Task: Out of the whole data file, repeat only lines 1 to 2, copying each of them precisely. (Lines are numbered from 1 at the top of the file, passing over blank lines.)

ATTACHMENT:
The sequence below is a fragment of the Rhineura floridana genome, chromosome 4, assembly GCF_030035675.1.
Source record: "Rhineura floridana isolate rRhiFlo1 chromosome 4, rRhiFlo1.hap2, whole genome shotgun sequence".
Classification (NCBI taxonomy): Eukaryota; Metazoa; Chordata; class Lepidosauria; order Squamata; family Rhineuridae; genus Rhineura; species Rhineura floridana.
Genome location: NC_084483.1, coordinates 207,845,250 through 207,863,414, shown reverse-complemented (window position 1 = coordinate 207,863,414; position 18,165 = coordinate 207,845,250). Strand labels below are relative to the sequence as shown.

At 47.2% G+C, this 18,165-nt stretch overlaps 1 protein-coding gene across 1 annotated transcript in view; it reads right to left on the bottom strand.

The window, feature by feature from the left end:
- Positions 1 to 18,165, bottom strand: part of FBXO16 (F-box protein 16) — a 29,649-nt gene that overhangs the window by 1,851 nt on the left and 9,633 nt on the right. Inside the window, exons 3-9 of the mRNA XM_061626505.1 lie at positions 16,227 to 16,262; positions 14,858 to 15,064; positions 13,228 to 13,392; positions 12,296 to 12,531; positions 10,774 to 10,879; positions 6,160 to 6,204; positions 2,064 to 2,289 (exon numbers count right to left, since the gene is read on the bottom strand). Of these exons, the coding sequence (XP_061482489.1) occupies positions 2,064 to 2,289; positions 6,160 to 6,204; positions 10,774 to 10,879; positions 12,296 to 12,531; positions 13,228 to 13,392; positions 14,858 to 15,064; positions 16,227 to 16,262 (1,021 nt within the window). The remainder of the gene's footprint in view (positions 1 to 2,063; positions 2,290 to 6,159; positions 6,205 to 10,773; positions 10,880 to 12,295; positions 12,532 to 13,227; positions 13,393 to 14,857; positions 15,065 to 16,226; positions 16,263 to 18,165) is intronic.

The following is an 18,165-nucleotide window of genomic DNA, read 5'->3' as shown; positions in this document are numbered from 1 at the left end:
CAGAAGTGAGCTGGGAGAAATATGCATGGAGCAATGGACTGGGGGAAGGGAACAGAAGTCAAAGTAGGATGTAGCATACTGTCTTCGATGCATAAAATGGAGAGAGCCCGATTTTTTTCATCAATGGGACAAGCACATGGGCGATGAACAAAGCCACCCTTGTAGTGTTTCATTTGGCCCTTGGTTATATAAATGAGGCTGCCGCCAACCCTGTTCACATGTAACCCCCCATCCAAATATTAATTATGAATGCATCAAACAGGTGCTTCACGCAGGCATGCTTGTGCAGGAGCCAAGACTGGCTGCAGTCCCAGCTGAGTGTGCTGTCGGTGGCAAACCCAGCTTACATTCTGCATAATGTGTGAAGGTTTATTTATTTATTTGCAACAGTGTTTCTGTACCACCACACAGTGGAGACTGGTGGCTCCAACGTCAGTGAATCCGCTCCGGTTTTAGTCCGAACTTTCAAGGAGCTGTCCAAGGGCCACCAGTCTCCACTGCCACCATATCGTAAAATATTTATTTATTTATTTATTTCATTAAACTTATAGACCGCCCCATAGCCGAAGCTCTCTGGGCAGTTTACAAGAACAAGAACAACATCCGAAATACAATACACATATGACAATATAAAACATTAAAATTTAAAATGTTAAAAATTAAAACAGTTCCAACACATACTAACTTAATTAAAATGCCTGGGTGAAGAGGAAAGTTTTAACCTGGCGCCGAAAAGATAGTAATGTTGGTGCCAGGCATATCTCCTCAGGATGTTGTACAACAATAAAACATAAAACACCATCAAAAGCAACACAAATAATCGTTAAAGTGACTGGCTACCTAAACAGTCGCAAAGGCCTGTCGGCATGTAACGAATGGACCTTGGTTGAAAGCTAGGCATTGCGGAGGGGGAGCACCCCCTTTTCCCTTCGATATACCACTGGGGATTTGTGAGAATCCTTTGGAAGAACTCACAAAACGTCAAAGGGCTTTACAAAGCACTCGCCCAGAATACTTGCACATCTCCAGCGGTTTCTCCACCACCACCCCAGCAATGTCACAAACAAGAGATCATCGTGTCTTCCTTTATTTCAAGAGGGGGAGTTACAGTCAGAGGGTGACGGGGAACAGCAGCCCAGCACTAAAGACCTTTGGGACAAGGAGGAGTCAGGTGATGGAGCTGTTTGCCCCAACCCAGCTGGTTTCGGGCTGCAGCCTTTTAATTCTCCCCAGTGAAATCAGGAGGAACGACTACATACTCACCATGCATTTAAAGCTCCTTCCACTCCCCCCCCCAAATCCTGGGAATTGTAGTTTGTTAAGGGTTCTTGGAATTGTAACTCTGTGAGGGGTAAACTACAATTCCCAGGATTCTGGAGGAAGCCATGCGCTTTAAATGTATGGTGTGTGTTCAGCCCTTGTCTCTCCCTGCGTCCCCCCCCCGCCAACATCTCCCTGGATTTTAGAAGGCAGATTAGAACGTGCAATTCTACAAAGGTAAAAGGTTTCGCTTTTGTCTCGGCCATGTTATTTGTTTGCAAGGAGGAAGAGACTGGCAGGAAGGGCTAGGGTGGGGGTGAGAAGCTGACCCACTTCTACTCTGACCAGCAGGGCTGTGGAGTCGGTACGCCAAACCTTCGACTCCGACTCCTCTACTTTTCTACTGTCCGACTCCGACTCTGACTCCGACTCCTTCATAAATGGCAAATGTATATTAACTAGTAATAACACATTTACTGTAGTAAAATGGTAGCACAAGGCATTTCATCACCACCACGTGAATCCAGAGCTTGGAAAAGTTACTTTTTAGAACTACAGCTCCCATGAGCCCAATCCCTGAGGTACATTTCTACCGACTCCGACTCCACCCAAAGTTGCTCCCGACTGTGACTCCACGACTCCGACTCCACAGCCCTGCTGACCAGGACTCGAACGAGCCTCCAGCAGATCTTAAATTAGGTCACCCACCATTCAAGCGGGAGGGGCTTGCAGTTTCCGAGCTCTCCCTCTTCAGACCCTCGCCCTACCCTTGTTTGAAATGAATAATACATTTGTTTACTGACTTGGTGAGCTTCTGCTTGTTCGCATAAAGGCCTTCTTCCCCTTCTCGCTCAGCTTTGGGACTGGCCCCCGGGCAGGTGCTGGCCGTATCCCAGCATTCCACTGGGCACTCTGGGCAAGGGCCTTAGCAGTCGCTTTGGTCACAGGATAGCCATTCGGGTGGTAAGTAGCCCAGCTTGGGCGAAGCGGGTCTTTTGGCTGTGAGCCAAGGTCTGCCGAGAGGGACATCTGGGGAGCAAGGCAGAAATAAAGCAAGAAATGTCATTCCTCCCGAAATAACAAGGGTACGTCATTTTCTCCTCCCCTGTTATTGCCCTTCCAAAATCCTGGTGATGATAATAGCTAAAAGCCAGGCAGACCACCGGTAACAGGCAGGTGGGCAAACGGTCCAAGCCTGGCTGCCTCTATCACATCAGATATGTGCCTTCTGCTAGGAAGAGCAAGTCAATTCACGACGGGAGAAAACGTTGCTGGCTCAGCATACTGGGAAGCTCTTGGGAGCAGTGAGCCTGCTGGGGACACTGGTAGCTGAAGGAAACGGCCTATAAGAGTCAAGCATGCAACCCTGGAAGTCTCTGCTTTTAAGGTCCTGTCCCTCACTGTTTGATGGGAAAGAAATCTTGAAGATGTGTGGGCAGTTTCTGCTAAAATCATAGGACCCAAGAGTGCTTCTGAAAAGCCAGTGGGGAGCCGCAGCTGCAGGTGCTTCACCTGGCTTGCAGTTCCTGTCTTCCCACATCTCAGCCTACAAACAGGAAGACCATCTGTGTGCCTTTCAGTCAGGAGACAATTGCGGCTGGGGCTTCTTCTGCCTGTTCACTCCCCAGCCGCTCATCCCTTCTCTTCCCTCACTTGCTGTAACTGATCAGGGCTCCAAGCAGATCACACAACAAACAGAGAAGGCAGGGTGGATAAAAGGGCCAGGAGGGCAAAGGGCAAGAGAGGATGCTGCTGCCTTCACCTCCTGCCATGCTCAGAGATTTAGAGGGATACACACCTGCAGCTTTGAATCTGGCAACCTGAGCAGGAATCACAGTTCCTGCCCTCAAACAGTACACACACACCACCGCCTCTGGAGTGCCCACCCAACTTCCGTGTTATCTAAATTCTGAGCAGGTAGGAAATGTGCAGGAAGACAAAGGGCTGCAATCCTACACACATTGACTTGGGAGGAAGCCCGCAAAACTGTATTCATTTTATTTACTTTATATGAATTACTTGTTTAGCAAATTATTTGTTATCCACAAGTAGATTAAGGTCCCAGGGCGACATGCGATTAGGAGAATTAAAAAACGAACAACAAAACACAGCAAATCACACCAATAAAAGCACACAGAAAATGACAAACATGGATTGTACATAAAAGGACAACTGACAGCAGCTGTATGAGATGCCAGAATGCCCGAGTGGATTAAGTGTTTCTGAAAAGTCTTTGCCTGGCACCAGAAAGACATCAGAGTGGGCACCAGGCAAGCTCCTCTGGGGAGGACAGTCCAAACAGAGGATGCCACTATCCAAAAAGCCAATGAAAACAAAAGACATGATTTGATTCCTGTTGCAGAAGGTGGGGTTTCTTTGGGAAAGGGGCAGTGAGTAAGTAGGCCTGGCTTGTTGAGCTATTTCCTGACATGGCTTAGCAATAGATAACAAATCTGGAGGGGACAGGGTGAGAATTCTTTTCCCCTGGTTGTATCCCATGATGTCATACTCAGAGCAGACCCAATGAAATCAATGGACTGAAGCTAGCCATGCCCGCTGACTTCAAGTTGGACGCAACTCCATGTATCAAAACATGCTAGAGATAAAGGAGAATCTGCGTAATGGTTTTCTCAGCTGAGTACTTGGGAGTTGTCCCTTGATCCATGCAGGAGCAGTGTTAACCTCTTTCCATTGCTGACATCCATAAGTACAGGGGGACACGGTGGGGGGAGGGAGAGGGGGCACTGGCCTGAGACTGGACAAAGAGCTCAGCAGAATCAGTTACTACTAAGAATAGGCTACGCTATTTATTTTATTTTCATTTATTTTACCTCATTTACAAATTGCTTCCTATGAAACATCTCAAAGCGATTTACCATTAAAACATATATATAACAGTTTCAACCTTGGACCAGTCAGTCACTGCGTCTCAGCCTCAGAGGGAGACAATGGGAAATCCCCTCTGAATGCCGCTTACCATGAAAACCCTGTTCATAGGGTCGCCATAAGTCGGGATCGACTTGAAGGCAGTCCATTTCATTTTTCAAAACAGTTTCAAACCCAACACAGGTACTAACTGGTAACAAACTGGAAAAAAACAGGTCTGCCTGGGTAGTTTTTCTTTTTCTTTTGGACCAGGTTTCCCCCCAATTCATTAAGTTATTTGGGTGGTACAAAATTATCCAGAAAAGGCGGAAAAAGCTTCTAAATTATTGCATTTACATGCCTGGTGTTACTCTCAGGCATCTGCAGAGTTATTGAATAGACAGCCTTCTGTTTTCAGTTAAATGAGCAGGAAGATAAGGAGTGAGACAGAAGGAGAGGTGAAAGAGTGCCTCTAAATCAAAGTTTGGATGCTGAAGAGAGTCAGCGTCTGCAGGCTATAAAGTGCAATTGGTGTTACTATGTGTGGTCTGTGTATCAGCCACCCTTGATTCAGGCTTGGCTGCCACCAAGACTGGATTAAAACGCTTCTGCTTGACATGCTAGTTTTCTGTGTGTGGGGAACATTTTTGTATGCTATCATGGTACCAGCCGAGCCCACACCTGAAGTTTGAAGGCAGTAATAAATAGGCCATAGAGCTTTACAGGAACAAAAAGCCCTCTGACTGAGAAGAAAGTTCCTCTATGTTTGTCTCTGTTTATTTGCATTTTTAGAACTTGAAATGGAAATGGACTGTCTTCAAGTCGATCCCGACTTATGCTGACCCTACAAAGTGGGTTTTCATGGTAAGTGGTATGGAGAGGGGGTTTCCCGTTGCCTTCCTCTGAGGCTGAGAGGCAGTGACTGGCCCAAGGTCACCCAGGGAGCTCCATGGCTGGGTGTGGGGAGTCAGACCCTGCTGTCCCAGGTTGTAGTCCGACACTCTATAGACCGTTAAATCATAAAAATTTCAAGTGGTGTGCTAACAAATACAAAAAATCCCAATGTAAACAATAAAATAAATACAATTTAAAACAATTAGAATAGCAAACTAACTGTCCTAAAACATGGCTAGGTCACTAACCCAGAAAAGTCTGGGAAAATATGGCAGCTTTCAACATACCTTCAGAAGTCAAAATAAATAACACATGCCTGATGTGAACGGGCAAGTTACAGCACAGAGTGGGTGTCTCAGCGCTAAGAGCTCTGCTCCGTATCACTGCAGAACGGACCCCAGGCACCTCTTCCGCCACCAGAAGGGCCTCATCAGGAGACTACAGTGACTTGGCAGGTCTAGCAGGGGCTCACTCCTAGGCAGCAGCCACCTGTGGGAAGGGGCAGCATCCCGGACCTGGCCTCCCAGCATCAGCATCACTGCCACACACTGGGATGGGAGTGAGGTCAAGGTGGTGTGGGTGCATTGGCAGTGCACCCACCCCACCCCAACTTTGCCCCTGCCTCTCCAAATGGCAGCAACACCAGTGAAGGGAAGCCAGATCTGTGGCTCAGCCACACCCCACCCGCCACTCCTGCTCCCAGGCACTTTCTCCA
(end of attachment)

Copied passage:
The sequence below is a fragment of the Rhineura floridana genome, chromosome 4, assembly GCF_030035675.1.
Source record: "Rhineura floridana isolate rRhiFlo1 chromosome 4, rRhiFlo1.hap2, whole genome shotgun sequence".